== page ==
Another 15 minutes passed and then so did a couple of ravens. As they flew overhead the owl tracked them closely. That seemed to stir her energy up and shortly after they passed she ruffled up her feathers, stamped a little bit and then took flight.
She flew eastward into the sun which lit her beautifully.
After a couple of wingbeats she looked my way and then stared at me for a couple more. Was it curiosity, an acknowledgement of the encounter, her saying goodbye? Probably not any of those but it was powerful, and as I said before, magical.
This August, I’ve taken a couple of afternoon drives along Grand Valley Road north of Cochrane. The rolling hills and farmland is beautiful and is home to a variety of birds and other wildlife. I have been missing great gray owls so that was my specific draw to the area. I was fortunate on both occasions to find them; three on the first trip and one on the second outing.
This one I watched in the forest from a gravel road. She perched on a few different branches over a half an hour before diving down into the grass. She caught and quickly swallowed something – my view obscured by the grass and the trees but likely a vole or some type of field mouse.
The solitary owl from my most recent drive was perched in a more open area. I was able to string together a nice flight sequence when he launched after a few minutes of watching him.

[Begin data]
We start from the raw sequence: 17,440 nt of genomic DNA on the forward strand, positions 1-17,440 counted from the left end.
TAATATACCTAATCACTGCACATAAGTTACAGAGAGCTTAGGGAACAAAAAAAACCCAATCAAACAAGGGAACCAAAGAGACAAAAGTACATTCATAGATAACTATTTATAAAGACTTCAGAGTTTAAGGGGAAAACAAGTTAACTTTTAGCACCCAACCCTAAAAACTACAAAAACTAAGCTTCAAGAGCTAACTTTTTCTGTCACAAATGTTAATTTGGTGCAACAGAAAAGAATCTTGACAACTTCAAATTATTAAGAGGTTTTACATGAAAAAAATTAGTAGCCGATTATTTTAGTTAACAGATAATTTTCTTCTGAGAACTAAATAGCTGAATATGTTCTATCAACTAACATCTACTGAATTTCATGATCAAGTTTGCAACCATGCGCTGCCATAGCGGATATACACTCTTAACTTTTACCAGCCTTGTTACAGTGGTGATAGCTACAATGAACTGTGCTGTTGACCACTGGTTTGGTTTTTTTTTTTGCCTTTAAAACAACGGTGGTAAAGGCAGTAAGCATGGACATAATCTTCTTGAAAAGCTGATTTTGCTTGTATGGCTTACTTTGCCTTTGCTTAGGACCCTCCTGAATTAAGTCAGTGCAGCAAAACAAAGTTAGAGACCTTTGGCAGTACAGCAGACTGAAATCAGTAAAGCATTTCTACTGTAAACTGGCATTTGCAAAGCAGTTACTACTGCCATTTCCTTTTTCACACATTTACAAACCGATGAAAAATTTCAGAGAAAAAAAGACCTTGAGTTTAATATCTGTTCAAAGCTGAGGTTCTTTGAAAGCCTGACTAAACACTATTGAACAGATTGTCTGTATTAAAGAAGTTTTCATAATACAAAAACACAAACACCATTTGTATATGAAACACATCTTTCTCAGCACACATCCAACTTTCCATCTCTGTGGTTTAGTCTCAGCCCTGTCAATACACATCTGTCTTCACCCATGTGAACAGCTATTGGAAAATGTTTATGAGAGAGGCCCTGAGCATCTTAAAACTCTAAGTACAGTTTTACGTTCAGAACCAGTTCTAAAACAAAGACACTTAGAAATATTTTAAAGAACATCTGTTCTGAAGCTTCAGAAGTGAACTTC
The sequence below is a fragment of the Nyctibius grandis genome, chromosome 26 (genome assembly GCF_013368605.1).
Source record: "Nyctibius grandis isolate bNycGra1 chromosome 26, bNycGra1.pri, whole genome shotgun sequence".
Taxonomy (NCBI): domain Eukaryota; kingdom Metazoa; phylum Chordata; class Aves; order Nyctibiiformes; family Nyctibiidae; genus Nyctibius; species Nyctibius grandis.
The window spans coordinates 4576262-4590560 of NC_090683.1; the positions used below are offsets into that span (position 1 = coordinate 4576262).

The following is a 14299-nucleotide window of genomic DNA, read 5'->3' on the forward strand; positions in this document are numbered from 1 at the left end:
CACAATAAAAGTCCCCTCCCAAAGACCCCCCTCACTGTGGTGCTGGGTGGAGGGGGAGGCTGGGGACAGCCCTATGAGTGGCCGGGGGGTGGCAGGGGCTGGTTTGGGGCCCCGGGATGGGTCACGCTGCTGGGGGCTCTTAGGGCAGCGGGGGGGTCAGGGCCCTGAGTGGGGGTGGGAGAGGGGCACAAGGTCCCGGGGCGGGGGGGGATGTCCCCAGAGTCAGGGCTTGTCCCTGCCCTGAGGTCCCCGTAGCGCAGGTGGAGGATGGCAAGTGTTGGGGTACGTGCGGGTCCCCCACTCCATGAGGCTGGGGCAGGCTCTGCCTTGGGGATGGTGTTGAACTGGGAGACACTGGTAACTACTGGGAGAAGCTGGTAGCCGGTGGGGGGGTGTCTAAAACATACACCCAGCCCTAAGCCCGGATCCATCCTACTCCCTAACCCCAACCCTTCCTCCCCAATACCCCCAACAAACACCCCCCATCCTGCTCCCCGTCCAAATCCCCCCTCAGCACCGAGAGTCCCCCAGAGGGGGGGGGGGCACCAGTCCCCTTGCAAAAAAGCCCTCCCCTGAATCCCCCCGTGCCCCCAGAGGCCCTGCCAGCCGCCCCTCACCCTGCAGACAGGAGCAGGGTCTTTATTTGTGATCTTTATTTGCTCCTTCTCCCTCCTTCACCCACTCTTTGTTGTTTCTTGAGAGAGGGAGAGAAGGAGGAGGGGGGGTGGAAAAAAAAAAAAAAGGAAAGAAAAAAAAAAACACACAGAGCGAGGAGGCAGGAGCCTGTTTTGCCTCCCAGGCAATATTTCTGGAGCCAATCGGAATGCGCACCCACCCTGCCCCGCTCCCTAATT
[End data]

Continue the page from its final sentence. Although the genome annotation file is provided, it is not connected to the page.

Almost two months ago, I came across a great gray owl that was surveying a bog from the top of a weathered fence post. I watched him for a few minutes as he looked around. Then the big, yellow eyes watched me for a few seconds before the wings stretched out and he flew up the hill towards me. These owls move quickly when they choose to so I was reacting not thinking when he took to the air. I was happy to have a few shots of that approach.
I thought he would fly by, but another post a couple of meters away from me was his destination. He looked around for half a minute, then stared at me while launching into the air again. This time he passed close by, crossed the path and then flew to a broken tree branch in the forest.
It was early evening and seemed to be supper time as he dove into the tall grass a couple of minutes later. That yielded a vole or some kind of field mouse. I couldn’t tell as he swallowed it while on the ground and mostly out of sight.
Reappearing after a short while, he ascended to another branch briefly and then flew deeper into the forest.
Not quite Icarus, but after this owl had descended into the grass after a rodent of some type, she flew up and into a shaft of early sunlight that had pierced deep into the forest.
A great gray owl was hunting across a meadow near Kananaskis Country earlier in the week. I watched her across the field for a while before she flew to the forest edge and landed in a tree branch a couple of meters off the ground. Eventually she launched and dove after something in the tall grass.
That proved to be unsuccessful. And the owl flew across the hillside into a stand of trees to the north. I was able to watch her work between a couple of different perches until she found one in the sunlight.
The warmth in the sun may have been part of the reason she stayed there for a few minutes.
When she moved on, she flew low over the wet grass, then climbed into the trees and disappeared.
This great gray owl was hunting across a field when I was out photographing. I set up my camera and watched her glide low over the grass scouting for movement. She caught a mouse and ate it before crossing the field, landing on a fence post close by.